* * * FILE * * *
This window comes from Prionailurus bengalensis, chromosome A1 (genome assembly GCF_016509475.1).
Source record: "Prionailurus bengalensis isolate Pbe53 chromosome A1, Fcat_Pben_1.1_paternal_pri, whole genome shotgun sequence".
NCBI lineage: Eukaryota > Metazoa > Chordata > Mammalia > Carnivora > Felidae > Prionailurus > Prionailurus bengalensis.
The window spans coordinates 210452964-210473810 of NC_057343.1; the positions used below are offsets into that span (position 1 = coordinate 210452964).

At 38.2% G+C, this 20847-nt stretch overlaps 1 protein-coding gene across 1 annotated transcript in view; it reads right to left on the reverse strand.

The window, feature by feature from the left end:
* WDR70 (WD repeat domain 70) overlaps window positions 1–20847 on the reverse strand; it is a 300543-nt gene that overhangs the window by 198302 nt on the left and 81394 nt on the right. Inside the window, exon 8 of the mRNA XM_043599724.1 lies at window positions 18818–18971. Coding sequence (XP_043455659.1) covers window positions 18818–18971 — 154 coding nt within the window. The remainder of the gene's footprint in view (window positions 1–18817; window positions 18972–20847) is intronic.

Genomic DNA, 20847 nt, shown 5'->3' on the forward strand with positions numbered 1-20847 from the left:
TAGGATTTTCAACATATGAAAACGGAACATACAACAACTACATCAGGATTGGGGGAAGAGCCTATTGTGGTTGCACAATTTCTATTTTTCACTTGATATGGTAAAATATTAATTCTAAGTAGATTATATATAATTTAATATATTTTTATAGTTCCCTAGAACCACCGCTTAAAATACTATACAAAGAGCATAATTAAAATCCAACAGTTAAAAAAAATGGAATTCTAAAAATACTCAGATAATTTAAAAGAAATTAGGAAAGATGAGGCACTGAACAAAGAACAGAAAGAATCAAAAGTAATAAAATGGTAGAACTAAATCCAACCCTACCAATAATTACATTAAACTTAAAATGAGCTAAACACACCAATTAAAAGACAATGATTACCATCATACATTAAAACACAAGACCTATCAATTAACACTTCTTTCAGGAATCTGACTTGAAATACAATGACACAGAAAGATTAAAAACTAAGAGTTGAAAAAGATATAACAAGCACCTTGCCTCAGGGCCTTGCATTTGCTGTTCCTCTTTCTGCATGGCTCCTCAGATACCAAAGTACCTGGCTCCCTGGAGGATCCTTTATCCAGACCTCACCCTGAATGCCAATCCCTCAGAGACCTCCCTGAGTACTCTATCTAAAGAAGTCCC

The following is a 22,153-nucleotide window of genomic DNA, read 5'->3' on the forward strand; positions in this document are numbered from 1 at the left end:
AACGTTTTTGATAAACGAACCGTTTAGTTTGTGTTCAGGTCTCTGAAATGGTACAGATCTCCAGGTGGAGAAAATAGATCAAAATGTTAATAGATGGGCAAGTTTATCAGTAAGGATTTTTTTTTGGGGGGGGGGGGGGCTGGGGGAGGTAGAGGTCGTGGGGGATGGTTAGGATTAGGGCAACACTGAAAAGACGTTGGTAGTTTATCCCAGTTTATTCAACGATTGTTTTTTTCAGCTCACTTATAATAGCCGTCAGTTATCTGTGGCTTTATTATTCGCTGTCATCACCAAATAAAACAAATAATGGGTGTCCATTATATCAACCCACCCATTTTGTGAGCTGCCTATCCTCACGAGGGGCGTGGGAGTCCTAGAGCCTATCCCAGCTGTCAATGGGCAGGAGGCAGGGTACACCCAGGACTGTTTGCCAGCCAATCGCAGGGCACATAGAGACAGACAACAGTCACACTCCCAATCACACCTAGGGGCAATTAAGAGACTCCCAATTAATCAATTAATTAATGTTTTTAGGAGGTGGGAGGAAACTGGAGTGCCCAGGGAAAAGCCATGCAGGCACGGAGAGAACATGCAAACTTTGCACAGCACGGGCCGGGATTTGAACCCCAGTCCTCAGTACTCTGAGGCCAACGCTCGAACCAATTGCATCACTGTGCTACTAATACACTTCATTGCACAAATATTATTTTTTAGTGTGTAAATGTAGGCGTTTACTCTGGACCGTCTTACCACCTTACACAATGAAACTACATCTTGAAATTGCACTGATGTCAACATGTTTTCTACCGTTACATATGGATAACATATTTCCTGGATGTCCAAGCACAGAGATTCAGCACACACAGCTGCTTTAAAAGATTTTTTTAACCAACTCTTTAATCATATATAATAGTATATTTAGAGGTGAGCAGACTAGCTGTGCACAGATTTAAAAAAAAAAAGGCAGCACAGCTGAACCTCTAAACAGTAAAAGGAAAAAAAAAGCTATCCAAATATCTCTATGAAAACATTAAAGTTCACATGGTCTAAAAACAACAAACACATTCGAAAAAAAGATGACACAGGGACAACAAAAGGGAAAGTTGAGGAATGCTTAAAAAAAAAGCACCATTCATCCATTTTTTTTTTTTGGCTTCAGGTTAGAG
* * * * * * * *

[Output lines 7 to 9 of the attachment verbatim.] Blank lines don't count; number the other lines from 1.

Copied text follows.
* WDR70 (WD repeat domain 70) overlaps window positions 1–20847 on the reverse strand; it is a 300543-nt gene that overhangs the window by 198302 nt on the left and 81394 nt on the right. Inside the window, exon 8 of the mRNA XM_043599724.1 lies at window positions 18818–18971. Coding sequence (XP_043455659.1) covers window positions 18818–18971 — 154 coding nt within the window. The remainder of the gene's footprint in view (window positions 1–18817; window positions 18972–20847) is intronic.

Genomic DNA, 20847 nt, shown 5'->3' on the forward strand with positions numbered 1-20847 from the left:
TAGGATTTTCAACATATGAAAACGGAACATACAACAACTACATCAGGATTGGGGGAAGAGCCTATTGTGGTTGCACAATTTCTATTTTTCACTTGATATGGTAAAATATTAATTCTAAGTAGATTATATATAATTTAATATATTTTTATAGTTCCCTAGAACCACCGCTTAAAATACTATACAAAGAGCATAATTAAAATCCAACAGTTAAAAAAAATGGAATTCTAAAAATACTCAGATAATTTAAAAGAAATTAGGAAAGATGAGGCACTGAACAAAGAACAGAAAGAATCAAAAGTAATAAAATGGTAGAACTAAATCCAACCCTACCAATAATTACATTAAACTTAAAATGAGCTAAACACACCAATTAAAAGACAATGATTACCATCATACATTAAAACACAAGACCTATCAATTAACACTTCTTTCAGGAATCTGACTTGAAATACAATGACACAGAAAGATTAAAAACTAAGAGTTGAAAAAGATATAACAAGCACCTTGCCTCAGGGCCTTGCATTTGCTGTTCCTCTTTCTGCATGGCTCCTCAGATACCAAAGTACCTGGCTCCCTGGAGGATCCTTTATCCAGACCTCACCCTGAATGCCAATCCCTCAGAGACCTCCCTGAGTACTCTATCTAAAGAAGTCCC